Shamanism remained quietly nurtured in tribal societies until well into the 20th century. Early anthropologists misunderstood shamanism, and often thought the local shamans were foolish, eccentric or even mentally ill. In the mid 20th century, a Romanian scholar of comparative religion, Mircea Eliade, published Shamanism, a classic overview of shamanism around the world. Eliade’s work influenced anthropologists to study tribal shamans more closely during their fieldwork. Some anthropologists were even initiated into tribal shamanic practices.

Chief among these is Michael Harner, educated at University of California at Berkeley, and author of The Way of the Shaman. Michael Harner began studying shamanism in 1961, during anthropological fieldwork among the Jivaro or Shuar tribe on the border of Ecuador and Peru in the Amazon rainforest. When he came back to America, Harner taught anthropology at Columbia, Yale and the New School for Social Research. But in the late 1970s, Harner did something no anthropologist had ever done before: he began teaching shamanism to a few of his students, modern people here in America.

Over time, Michael Harner developed the idea of core shamanism. Core shamanism reduces shamanism to a series of techniques while eliminating the cultural matrix that originally surrounded the shamanic technique. Michael Harner found that deducing shamanic training techniques known from tribal cultures using first principles reasoning resulted in spirit initiations for many if not most of his students. Harner had discovered an effective way of training shamanic healers in North American culture. By 1985, Harner had created the Foundation for Shamanic Studies, now an international organization with a large faculty. The Foundation for Shamanic Studies runs the most comprehensive training program for shamanic healers currently available.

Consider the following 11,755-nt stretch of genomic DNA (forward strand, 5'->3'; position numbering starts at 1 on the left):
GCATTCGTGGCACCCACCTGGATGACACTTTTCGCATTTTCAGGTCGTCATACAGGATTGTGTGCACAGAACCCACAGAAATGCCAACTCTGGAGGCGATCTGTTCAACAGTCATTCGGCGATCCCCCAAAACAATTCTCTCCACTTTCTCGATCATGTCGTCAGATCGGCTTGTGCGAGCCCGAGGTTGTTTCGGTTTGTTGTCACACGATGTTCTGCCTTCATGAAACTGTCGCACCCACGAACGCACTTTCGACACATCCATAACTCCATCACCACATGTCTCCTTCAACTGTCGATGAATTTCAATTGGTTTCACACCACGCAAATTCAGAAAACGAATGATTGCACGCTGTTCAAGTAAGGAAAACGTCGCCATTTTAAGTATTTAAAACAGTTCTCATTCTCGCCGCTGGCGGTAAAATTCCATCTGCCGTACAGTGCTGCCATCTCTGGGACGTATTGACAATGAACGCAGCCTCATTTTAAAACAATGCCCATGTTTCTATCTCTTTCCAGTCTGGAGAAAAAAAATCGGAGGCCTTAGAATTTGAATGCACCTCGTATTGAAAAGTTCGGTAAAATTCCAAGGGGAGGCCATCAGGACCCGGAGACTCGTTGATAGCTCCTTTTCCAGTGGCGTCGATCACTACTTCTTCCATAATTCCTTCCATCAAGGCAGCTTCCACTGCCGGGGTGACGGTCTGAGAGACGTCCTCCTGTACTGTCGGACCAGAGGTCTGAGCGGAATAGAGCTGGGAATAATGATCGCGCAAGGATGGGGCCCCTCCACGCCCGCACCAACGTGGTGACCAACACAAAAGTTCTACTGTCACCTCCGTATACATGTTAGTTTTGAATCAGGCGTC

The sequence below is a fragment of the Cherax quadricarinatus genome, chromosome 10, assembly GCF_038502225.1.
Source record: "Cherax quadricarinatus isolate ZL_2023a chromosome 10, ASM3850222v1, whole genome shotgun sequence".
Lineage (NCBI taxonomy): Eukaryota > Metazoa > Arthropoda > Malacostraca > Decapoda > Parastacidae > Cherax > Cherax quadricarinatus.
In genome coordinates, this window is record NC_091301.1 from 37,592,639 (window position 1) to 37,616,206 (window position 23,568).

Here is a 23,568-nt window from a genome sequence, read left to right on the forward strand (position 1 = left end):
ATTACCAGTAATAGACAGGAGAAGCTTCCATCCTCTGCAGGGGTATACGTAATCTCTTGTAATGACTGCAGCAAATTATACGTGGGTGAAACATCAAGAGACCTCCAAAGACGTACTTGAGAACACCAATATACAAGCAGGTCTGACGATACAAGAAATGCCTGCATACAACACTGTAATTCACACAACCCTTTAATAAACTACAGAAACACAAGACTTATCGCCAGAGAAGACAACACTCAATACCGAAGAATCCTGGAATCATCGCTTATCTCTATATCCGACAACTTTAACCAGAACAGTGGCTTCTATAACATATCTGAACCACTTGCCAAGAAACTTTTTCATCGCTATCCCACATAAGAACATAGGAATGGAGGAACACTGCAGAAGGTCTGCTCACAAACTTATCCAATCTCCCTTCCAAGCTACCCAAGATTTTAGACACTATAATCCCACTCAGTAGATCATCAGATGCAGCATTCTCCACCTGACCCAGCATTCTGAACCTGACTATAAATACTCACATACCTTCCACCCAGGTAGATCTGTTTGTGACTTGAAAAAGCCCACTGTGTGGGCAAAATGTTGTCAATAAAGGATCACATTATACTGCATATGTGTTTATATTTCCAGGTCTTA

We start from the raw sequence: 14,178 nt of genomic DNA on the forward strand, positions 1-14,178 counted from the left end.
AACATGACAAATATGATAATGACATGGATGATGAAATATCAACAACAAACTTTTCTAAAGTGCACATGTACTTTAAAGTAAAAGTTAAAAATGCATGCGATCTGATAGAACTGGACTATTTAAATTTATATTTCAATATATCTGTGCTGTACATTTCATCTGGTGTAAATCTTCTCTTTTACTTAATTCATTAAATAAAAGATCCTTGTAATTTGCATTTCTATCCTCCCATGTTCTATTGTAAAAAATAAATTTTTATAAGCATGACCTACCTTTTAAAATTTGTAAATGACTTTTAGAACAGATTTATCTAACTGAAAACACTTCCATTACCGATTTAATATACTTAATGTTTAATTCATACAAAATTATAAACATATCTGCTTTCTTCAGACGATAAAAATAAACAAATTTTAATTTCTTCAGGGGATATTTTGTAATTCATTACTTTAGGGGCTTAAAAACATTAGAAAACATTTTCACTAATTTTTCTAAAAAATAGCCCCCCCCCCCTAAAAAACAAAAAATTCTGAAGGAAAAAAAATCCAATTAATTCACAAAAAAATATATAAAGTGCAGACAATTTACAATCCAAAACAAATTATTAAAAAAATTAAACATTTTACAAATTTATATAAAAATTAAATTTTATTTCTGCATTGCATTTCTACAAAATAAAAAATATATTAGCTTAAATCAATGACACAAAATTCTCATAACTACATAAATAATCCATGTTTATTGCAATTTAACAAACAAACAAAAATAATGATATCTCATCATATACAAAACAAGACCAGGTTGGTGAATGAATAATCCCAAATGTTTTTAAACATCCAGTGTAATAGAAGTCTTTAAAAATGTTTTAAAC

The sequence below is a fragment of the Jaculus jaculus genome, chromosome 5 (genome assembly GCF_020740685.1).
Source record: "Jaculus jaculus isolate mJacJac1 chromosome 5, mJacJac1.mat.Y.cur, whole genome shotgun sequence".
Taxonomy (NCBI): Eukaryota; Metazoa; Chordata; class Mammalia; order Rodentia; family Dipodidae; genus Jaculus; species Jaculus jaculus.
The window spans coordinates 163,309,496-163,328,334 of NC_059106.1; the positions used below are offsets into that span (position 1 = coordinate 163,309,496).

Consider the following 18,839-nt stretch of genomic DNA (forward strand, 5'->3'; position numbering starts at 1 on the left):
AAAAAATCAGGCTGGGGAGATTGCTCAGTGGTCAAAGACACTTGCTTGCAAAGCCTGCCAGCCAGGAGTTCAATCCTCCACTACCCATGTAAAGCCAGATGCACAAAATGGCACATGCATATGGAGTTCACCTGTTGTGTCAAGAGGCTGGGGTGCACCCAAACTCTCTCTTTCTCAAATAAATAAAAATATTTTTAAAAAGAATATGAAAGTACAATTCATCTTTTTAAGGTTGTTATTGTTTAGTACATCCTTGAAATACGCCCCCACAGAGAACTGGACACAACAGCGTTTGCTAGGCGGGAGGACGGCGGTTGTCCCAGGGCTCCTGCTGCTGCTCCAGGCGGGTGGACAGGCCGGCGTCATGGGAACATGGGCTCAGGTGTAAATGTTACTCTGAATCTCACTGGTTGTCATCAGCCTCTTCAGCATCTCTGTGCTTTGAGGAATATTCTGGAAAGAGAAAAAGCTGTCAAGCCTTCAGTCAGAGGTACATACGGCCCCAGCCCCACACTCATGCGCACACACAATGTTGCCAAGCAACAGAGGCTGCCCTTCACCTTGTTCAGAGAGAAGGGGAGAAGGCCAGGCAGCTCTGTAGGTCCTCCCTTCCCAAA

I am a 2001 graduate of The Foundation for Shamanic Studies' Three Year Program in Advanced Shamanism and Shamanic Healing. I have also studied other types of shamanism, such as psychopomp work, extraction healing and weather working. Most recently, I graduated in 2006 from Sandra Ingerman’s Two Year Shamanic Teacher Training program, as well as Sandra’s Medicine for the Earth Training, the Medicine for the Earth Teacher Training, and Healing with Spiritual Light. Besides Michael Harner and Sandra Ingerman, my shamanic teachers are Larry Peters, Nan Moss and David Corbin and Myron Eshowsky.

My own healing through soul retrieval set me on the shamanic path in 1989. I am very grateful to Fred Tietjen for my healing, and also for teaching me how to journey. However, I began studying armchair shamanism all the way back in 1976, as an undergraduate in anthropology at Bryn Mawr College. Like most of the Foundation for Shamanic Studies graduates, I practice core shamanism.

Core shamanism allows shamanism to be born anew, appropriate for a new cultural matrix in our diverse modern world. Modern life is substantially different from life in a Stone Age tribe. We rarely need shamanism for hunting magic these days, for example. The traditional shamanic technique of remote viewing has been superseded by the telephone and the internet. But many of the shamanic healing techniques found in tribal societies are just as applicable to modern life as they were to tribal life, especially extraction, depossession, soul retrieval, power animal retrieval and psychopomp work. And those techniques form the core of my work as a professional shamanic healer.

Also, in modern times, it is unrealistic to think that students could apprentice to a professional shaman for a period of many years. Modern shamanic training takes place during retreats lasting only a week or a weekend, with most of the work done at home, individually, guided by the spirits themselves. However, one thing has remained constant in shamanism: the compassionate healing spirits continue to teach the same methods of shamanic healing that have stood the test of time for millennia, methods discovered and rediscovered by shamanic practitioners over the ages, taught by the spirits themselves.

© Caroline Kenner, 2002